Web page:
Saint Young Men (Movie) – Review
Religion, like many aspects associated with spirituality, can often lead to very personal interpretations of understanding as well as immense controversy. Whether this stems from regional affiliations and the concerns over the application of religious practices, to individuals simply disagreeing amongst one another throughout a variety of denominations, religion is certainly one of the most debatable issues of the today as it was centuries ago. It comes at quite a surprise then to see manga author Hikaru Nakamura’s Saint Young Men be made into a full-length animated film considering that it encompasses the contentious topics of religion and faith, essentially pairing up the figureheads of two of the most popular and well followed religions on the planet, a move that is bound to stir up conversation. Luckily, Saint Young Men is a film that avoids appearing as sacrilegious and instead brings about a light-hearted and extremely comical take on the possibility of how these two individuals would engage and interact with one another in today’s world.
It is a premise that even I pondered could possibly work out well without causing some dissension for its reimagining of two of history’s most popular figures within a modern context, but after viewing the film, it is safe to say that Saint Young Men simply addresses these revered individuals – not in a harsh or mean-spirited way – as simply two young men who happen to be the titular heads of two of the most popular religions of our time. The fashion in which Nakamura and director Noriko Takao makes it work is that, although producing humorous moments surrounding both Jesus and Buddha, they also point out the religious commonalities that each respective faith shares between one another. The film never really delves into the finer points of the Christianity and Buddhism – which is a choice wisely taken – but instead simply tells how a modern contextual understanding of these two individuals can lead to comical situations aplenty, which is an approach I found to be one that works out extremely well in favor of the film.
The humor is extremely clever, which is ultimately a positive trait of the film, but could also lead to some viewers being confused as to much of what the humor actually entails, primarily a concern for those viewers who do not have some basic understanding of these two religions. Not getting subtle hints such as birds landing on Buddha as he is sleeping, or why Jesus performs miracles at a whim, may obstruct some viewers from truly appreciating the overall witty writing of the overall film. Other moments within the film such as Jesus mistakenly getting taking for the head of a Yakuza clan due to him having an “almighty father”, Jesus learning how to swim, or Buddha starting to heavily chant due to him being petrified on his first time on roller coaster, are all moments that are universally comical because they play around with the practices and understandings of both Christianity and Buddhism.
The narrative structure of Saint Young Men is definitely more akin to the structuring of the manga itself. With a narrative setting that is segmented into a diverse range of everyday events, the film nicely allows for situational comedy to hold sway as we discover that simple events such as going to the pool or visiting a theme park are an amusing viewing experience as we witness both Jesus and Buddha apply their respective philosophies to common, everyday occurrences such as these and more. The cooperation between the two is where one can see the film really shining through as showcasing an example – albeit a farfetched one – of two seemingly different people with distinctly different personalities coming together and being friends. We’ve certainly seen this before in other anime films or series, but here it takes a more prominent tone as to mildly address the supposed rift between Eastern and Western faiths. Although not entirely mending it – or even seemingly intending to do so in the first place – the film strives to show how religious differences can be overcome by just lightening up and not taking everything so seriously.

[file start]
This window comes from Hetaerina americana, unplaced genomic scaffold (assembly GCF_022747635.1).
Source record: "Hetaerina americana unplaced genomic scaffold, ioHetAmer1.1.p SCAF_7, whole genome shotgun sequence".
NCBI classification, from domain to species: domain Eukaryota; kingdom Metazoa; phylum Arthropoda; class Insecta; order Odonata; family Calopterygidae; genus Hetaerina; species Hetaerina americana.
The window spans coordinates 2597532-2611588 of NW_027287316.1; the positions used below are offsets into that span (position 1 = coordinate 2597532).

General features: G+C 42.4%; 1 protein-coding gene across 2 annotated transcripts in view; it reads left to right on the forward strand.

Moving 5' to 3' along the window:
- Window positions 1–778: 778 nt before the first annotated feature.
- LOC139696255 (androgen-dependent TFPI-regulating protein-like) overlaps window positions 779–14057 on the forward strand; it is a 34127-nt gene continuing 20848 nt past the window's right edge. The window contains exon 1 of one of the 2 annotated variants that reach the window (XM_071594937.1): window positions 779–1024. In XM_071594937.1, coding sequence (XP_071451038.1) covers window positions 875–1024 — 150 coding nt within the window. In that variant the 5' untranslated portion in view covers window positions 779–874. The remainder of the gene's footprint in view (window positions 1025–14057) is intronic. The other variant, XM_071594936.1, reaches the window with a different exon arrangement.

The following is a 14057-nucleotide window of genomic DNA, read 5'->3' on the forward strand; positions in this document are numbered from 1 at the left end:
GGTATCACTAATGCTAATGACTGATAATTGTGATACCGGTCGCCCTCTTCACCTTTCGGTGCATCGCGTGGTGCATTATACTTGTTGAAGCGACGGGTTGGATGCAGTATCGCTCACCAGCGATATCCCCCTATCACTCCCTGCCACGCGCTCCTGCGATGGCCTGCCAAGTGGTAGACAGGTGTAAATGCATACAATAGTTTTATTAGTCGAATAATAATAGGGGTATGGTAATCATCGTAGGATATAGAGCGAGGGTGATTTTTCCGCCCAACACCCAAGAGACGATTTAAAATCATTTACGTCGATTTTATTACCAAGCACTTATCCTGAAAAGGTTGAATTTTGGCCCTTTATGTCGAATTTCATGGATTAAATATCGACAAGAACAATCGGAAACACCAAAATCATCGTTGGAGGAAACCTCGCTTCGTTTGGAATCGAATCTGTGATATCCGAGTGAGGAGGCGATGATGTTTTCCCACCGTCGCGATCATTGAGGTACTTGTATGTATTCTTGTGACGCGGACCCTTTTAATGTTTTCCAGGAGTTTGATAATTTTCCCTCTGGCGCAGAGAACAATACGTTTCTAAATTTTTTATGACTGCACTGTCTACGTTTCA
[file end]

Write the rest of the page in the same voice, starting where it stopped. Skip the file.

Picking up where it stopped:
It certainly makes one think of how these two individuals who’ve lived centuries ago would act in a contemporary setting, with each segment within the film detailing how they personally interpret what is going on around them. By essentially plopping both Jesus and Buddha into are modern society, Saint Young Men garners a certain level of respect on the notion that it does not damage the perception on the two faiths showcased. As in Nakamura’s manga, the film adaptation of Saint Young Men is not only hilarious for smartly bringing a surface analysis of both Christianity and Buddhism to the big screen, but also because it is rather courageously entertains the subject matter of religion as a whole. Those familiar with Christianity and Buddhism will find Saint Young Men to be a treat, and even if one isn’t, it is still an uproarious exploration of two individuals living together and attempting to understand and reconcile their seemingly apparent differences.
Author: Miguel Douglas
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